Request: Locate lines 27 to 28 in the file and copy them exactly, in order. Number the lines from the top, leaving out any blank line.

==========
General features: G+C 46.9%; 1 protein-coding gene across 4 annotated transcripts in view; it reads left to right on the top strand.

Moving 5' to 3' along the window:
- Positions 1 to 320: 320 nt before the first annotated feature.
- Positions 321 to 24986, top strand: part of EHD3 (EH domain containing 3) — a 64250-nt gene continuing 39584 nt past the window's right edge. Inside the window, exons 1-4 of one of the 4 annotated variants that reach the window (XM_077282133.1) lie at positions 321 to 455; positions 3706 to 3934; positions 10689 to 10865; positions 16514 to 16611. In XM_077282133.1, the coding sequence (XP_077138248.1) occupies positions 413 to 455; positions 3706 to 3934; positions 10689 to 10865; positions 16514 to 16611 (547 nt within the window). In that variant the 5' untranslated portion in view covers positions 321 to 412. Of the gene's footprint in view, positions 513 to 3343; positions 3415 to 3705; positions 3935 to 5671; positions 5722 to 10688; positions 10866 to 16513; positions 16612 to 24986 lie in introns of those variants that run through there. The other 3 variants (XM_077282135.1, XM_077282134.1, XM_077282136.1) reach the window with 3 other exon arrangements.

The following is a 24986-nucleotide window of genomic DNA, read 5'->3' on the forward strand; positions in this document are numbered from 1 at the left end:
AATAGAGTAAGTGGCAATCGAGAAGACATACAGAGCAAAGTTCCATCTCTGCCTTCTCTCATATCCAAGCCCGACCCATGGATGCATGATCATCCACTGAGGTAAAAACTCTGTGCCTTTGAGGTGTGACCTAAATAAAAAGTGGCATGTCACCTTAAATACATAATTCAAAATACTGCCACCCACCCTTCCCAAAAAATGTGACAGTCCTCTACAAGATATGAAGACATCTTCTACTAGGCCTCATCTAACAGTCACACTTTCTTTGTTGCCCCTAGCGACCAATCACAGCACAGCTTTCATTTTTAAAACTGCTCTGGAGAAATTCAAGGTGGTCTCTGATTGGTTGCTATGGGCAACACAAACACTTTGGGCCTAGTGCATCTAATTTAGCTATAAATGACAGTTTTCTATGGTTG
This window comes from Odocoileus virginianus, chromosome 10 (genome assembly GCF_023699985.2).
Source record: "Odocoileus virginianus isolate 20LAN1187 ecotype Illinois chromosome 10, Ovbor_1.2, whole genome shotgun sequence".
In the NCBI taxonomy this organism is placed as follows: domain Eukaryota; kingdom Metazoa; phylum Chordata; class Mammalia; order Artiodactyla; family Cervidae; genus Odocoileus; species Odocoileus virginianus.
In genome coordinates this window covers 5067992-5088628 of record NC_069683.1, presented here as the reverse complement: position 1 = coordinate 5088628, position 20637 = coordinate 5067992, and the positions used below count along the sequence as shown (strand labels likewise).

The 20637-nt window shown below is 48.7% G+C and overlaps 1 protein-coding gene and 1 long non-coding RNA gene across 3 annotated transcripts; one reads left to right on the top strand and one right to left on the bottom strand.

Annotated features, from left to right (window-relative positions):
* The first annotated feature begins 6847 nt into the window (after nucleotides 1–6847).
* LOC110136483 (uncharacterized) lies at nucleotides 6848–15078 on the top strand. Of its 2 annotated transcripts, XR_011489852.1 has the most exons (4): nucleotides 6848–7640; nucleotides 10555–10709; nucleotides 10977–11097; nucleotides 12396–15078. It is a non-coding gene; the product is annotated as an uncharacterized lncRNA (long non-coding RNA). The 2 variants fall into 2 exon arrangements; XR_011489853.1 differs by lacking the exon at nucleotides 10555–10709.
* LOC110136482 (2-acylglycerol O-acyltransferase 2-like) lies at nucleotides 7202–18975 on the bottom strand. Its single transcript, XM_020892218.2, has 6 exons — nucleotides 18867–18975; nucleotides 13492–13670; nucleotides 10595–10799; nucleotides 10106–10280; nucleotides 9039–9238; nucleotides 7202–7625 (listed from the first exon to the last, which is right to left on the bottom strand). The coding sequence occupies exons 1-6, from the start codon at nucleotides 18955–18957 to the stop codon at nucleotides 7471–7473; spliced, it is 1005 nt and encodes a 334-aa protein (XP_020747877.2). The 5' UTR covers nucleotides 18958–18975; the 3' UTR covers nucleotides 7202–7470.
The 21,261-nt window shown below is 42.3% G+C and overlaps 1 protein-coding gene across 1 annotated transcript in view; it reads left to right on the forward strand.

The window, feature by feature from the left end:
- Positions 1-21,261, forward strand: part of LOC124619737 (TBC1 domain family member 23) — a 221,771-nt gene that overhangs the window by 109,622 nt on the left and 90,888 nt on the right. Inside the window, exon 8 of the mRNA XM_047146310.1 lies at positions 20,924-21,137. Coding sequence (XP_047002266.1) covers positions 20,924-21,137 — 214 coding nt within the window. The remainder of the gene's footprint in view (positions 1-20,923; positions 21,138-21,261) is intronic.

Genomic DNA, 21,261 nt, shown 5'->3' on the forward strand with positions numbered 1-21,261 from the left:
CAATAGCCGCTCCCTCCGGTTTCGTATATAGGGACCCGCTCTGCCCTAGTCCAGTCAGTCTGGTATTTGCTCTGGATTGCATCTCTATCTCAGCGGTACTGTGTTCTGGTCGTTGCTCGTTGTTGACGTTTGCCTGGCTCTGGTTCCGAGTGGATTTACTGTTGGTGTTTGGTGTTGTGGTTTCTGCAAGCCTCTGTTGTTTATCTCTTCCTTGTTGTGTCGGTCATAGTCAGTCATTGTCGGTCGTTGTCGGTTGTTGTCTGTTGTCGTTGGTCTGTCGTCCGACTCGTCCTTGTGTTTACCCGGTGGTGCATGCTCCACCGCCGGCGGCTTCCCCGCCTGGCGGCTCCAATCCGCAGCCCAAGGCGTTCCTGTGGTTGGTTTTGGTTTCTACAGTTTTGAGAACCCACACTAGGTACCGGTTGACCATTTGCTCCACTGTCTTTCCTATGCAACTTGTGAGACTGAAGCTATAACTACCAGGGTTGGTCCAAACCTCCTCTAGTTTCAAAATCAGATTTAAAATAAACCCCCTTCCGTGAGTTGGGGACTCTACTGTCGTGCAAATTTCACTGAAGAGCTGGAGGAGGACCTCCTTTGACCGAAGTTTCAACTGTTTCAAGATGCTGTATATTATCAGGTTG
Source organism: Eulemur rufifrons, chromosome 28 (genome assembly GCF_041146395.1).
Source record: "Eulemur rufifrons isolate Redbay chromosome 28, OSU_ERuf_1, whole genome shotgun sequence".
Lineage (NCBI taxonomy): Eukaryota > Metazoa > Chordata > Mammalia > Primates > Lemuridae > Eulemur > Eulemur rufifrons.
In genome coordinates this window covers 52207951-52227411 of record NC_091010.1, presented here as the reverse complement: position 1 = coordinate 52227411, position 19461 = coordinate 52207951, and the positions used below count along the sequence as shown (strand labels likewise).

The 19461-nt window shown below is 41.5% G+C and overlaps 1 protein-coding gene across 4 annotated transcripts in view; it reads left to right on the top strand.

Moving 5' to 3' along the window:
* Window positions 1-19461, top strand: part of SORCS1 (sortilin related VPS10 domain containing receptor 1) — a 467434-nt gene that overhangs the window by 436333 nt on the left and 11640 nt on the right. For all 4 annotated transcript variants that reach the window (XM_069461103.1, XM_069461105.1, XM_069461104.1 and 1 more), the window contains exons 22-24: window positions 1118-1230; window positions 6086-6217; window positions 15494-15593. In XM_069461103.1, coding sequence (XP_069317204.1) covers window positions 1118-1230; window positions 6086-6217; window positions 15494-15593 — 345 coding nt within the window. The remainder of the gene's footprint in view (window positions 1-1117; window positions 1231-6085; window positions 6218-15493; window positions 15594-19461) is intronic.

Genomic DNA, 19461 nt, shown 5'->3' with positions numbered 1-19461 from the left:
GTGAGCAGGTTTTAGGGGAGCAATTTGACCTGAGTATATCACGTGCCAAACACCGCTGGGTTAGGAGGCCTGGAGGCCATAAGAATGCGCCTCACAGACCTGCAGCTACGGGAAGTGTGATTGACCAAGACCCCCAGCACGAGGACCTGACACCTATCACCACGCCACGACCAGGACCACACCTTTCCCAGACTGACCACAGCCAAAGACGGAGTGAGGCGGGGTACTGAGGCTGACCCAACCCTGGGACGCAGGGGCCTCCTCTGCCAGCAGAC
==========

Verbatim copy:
* Window positions 1-19461, top strand: part of SORCS1 (sortilin related VPS10 domain containing receptor 1) — a 467434-nt gene that overhangs the window by 436333 nt on the left and 11640 nt on the right. For all 4 annotated transcript variants that reach the window (XM_069461103.1, XM_069461105.1, XM_069461104.1 and 1 more), the window contains exons 22-24: window positions 1118-1230; window positions 6086-6217; window positions 15494-15593. In XM_069461103.1, coding sequence (XP_069317204.1) covers window positions 1118-1230; window positions 6086-6217; window positions 15494-15593 — 345 coding nt within the window. The remainder of the gene's footprint in view (window positions 1-1117; window positions 1231-6085; window positions 6218-15493; window positions 15594-19461) is intronic.

Genomic DNA, 19461 nt, shown 5'->3' with positions numbered 1-19461 from the left: